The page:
5. It’s unfortunate they bullied a legislator into not using a tool in the Constitution we were meant to use, a convention as authorized by Article V.

    The subject matter is determined at the time the convention is called. It is a legislative norm that the state will explain in it’s convention call what it is they want to discuss. Only once 34 states call for a convention on the same topic, Congress is Constitutionally mandated to call a convention that has one and only one power: to propose amendments.

    Once proposed, it would only take 13 states to vote no and squash anything too far right or left.

    The Clerk for the U.S. House of Rep Congress is even officially counting applications and has 150 applications (and counting) on record, from 49 states (only Hawaii has not applied for a convention). The reason the convention hasn’t been called is because the process requires consensus about the topics to be discussed.

    Thus far, no single topic has 34 states

    None of us will get 100% of what we want but we will get something that will improve the accountability of our elected officials.

    1. Hi kap0w, we welcome your comments but please note that our guidelines require that comments be limited to 1,000 characters. We will not be able to approve comments that exceed that limit going forward.

  6. Congress is corrupted by all the special interest gun money https://www.gothamgazette.com/opinion/8720-how-many-must-die-for-change-corrupt-campaign-finance-laws-pave-way-for-only-thoughts-and-prayers. They cant and or wont act without tremendous pressure from the states. Maj Leader Ritter was using a tactic to push Congress to act by calling for limited convention under article V. There is no doubt we have the right to do this, the only doubt is if we will have one. Historically Congress has been moved into action when the convention calls are close to the requiset 2/3 states. Ritter’s action would have helped the Nation achieve important gun safety reforms, instead he just pushed us further back, or rather who ever hold political influence over him did, the only two culprits I can think of are the NRA or Common Cause. I have my doubts about the former.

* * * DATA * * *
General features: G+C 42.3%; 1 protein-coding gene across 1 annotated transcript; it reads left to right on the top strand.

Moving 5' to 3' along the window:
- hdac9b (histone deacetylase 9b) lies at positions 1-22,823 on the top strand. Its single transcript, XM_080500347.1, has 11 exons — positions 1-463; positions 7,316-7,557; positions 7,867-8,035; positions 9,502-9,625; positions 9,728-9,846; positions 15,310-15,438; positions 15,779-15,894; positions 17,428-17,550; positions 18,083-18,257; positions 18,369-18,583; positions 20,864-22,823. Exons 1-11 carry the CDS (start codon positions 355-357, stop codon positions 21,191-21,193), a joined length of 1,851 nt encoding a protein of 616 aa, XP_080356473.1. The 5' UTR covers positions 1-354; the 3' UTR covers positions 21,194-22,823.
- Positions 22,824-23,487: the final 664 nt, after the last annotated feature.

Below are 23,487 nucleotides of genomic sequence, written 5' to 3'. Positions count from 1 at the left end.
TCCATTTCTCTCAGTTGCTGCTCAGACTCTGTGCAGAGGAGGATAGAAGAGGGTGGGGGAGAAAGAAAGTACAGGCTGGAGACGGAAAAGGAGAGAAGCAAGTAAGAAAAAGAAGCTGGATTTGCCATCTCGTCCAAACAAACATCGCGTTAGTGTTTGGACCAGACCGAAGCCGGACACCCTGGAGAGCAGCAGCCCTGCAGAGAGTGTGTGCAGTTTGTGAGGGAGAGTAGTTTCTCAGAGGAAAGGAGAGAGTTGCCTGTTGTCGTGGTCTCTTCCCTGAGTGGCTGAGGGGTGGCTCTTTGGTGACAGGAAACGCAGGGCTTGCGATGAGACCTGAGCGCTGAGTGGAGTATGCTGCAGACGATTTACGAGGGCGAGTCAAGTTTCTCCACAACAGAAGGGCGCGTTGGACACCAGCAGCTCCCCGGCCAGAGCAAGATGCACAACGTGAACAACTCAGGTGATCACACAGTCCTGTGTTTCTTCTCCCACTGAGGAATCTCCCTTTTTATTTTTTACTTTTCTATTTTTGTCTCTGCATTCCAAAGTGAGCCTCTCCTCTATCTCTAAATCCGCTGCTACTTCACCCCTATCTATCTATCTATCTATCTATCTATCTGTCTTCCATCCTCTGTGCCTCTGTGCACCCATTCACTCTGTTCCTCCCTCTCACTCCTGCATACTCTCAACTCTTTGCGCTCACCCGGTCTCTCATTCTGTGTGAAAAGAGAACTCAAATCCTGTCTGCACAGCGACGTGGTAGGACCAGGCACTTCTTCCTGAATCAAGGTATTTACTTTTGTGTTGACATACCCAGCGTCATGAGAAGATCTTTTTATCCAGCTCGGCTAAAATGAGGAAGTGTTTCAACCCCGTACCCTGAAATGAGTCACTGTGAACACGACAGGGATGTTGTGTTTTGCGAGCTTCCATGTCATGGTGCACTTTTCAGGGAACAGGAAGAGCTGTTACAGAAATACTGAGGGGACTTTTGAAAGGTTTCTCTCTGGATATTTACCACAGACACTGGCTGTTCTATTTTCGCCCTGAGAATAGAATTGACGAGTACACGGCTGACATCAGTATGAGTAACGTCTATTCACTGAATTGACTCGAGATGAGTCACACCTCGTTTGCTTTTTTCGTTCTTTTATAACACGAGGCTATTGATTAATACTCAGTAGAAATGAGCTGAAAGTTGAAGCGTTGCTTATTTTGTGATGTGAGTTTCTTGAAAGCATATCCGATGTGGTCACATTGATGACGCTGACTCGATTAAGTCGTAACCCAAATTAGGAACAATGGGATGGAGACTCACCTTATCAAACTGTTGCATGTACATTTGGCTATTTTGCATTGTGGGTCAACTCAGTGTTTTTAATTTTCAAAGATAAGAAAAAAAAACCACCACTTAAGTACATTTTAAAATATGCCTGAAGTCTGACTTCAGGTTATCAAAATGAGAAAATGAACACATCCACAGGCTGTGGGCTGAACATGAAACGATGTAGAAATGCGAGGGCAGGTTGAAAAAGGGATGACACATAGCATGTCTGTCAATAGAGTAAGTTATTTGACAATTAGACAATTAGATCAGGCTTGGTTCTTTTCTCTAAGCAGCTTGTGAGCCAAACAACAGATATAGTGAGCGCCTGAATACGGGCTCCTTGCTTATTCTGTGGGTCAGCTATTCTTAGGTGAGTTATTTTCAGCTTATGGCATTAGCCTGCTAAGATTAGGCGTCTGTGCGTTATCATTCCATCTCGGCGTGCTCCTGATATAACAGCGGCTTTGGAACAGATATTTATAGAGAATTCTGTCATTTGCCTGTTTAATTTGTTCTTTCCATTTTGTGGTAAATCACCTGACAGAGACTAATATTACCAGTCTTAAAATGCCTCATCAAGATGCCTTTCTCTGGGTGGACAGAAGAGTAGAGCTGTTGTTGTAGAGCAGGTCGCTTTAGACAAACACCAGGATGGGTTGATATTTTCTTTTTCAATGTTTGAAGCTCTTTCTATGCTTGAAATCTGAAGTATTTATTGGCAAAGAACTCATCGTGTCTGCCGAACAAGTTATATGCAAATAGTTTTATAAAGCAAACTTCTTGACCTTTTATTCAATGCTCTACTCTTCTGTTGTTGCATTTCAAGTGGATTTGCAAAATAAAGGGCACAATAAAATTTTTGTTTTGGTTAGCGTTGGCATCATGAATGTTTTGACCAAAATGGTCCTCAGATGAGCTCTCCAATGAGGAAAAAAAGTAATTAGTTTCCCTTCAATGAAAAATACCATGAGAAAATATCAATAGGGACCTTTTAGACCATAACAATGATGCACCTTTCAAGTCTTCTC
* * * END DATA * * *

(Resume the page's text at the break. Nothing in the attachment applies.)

7. So all we’re talking about is the mode of proposal of a Constitutional Amendment (Congress has proposed 11,000, while 27 have been successfully ratified). Our founders knew it was critical that this power did not solely fall under Congress’ power, because it was possible Congress itself could become the problem, as it has. It’s very unfortunate that Common Cause continues to refuse to acknowledge what all the peer-reviewed constitutional research (reports by the Congressional Research Service, U.S. Justice Department, American Bar Association, Harvard School of Law and U.S. Senate Judiciary Committee) have found: that an Article V Convention would be necessarily be limited to a single issue, and those limitations would be enforced by Supreme Court challenges, the Delegates’ fulfilling their oaths or being replaced, the Congress’ counting applications and setting the rules of the Convention, and the incredibly high bar of State ratification (which is required by either mode of proposal). You can find all that research here: Wolf-PAC.com/resources